Wednesday, August 2, 2017

Get Your Finger OUT of THEIR Book!

Guided Reading… I’m not pretending that I’m talking about a NEW thing with y’all right now… I do however hope to help you think about your teaching at the table in a NEW way! 

So I want you to picture a Guided Reading lesson with some of your students.  They are reading the text, you are listening in to readers individually and as one of them reads for you, they come to a word they don’t know, and you can almost hear the brakes squeak as they come to a STOP! Or picture a student breezes right past the words they just read incorrectly. Can you see it? You know it happens. 

Now…I want you to consider this question:  Typically, what is your next move?

Be honest. For that kiddo who didn’t know the word and stopped… might you be covering up a part of the word so they can work on decoding?  Is your finger starting to slide above it while you start to make the sounds (AKA sounding it out)?  What about the student who read a word incorrectly? Are you probably pointing to the word and drawing the reader’s attention to it?

Repeat after me folks… GET YOUR FINGER OUT OF THEIR BOOK!

A major tenant of teaching at the Guided Reading table is supporting students in reaching independence! In other words, how will they read when they are alone after this lesson? What strategies will they have when they are not at the Guided Reading table with me? 

So, how will they notice their own errors if you are always pointing to them? How will they learn to cover words and decode with that strategy if you are always the one doing it? How will they start to do this independently if they are so accustomed to you doing it instead?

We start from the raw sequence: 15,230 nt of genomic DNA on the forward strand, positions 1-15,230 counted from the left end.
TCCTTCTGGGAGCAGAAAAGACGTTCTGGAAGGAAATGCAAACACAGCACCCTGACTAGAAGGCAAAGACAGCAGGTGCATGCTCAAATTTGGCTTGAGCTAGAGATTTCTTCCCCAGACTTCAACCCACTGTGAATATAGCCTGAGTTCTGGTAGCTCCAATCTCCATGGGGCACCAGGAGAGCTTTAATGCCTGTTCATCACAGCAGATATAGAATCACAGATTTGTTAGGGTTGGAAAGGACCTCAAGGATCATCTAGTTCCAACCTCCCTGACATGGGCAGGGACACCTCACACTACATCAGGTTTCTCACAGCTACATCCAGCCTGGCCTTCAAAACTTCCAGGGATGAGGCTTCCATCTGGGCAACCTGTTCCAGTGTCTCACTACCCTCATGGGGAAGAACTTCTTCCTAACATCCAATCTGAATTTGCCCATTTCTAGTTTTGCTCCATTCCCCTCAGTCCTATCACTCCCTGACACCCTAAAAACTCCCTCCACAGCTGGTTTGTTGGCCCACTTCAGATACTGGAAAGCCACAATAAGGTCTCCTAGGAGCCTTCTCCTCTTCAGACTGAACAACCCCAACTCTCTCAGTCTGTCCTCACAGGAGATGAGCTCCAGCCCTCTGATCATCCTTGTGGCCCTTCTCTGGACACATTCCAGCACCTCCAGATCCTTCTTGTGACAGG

Maybe you are like a teacher I worked with recently who said, when CAN I touch their books?  Keep focused on the word THEIR- they have to hold their book, and point to words, and do the work of figuring out words because it is THEIR reading! 

So if we keep our finger out of their book… we have to change the way we support students.  Let’s look at some alternatives to pointing to the word. 

Photo Credit

In the example of a student who doesn’t notice that an error was made in reading… instead of our finger pointing to the word that wasn’t read correctly, what if we said,

Something wasn’t quite right there? Can you find it?
You made a mistake. Can you find it?
See if you can find what’s wrong?

In the bigger picture, does this help students become more independent in the reading they will do both with you at the table and after the lesson is over? Are we better supporting their own ability to monitor their own accuracy of reading? Yeppers!

Now, what about the student that just stops and doesn't know how to decode a word? Instead of touching their book and doing the work for them, could you say…

Point to the word you’re trying to read.
What could you try?
Do you know a part of that word? What is it?
Cover up the part you know. Look at the part you don’t know.
Try it.

You may not notice the big difference here, and I admit it is slight, but it is a small thing that will make a BIG difference!  GET YOUR FINGER OUT OF THEIR BOOK!

Want more prompts to help students do the work and be independent at the table? 
You can download a copy HERE.

Want more tools to help you teach at the Guided Reading table?  Look around in the category for Guided Reading and see other helpful posts! 

1 comment:

  1. Melissa,
    I was in your workshop today for guided reading. We didn't get to the part about early finishers at the guided reading table. Do you have an example of an "I Can" list that you used at your guided reading table? Thanks so much!! Mandy Gillispie


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